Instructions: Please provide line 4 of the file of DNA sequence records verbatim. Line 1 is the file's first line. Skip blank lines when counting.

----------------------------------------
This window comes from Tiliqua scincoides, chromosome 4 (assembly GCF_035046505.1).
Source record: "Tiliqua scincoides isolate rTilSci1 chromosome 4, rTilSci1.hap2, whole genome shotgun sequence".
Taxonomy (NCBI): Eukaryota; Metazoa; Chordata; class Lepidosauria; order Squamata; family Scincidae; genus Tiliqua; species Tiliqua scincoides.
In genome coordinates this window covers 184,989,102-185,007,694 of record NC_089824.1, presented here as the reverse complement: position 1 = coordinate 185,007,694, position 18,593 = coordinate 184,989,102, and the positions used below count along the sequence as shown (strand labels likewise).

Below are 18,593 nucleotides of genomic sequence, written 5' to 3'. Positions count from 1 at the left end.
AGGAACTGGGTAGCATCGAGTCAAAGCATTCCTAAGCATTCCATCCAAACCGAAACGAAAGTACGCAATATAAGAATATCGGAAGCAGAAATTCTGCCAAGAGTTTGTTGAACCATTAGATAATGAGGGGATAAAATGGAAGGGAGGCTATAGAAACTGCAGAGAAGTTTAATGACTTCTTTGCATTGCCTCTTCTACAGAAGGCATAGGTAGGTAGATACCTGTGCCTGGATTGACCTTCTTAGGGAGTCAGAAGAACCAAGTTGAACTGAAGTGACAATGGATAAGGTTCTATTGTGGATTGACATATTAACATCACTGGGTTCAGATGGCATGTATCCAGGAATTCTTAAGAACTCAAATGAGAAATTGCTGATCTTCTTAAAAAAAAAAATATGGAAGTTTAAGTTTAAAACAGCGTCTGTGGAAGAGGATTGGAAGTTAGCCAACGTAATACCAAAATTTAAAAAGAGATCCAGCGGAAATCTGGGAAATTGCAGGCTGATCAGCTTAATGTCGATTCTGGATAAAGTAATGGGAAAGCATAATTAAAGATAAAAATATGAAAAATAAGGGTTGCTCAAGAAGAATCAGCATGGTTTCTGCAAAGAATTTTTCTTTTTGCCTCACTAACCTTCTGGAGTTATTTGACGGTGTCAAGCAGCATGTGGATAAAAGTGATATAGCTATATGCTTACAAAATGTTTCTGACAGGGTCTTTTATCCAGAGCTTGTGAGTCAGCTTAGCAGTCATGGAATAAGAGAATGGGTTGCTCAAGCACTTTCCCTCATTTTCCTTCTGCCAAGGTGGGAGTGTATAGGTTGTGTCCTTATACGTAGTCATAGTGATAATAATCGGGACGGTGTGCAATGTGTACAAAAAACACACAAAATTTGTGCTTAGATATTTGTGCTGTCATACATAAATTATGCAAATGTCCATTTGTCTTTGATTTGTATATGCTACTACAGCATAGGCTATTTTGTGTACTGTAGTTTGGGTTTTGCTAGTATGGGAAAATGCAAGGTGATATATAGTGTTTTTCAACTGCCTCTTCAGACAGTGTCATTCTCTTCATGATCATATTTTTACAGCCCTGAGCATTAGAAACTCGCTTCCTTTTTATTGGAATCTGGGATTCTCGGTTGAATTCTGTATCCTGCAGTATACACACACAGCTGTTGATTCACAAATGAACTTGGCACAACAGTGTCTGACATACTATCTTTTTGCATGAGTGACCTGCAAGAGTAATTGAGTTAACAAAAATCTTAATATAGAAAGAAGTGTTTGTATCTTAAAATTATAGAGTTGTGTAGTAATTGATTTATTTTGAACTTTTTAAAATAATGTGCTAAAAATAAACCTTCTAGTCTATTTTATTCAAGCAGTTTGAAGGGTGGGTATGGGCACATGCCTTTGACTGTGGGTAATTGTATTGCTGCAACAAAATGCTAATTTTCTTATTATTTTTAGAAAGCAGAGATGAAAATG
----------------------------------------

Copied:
In genome coordinates this window covers 184,989,102-185,007,694 of record NC_089824.1, presented here as the reverse complement: position 1 = coordinate 185,007,694, position 18,593 = coordinate 184,989,102, and the positions used below count along the sequence as shown (strand labels likewise).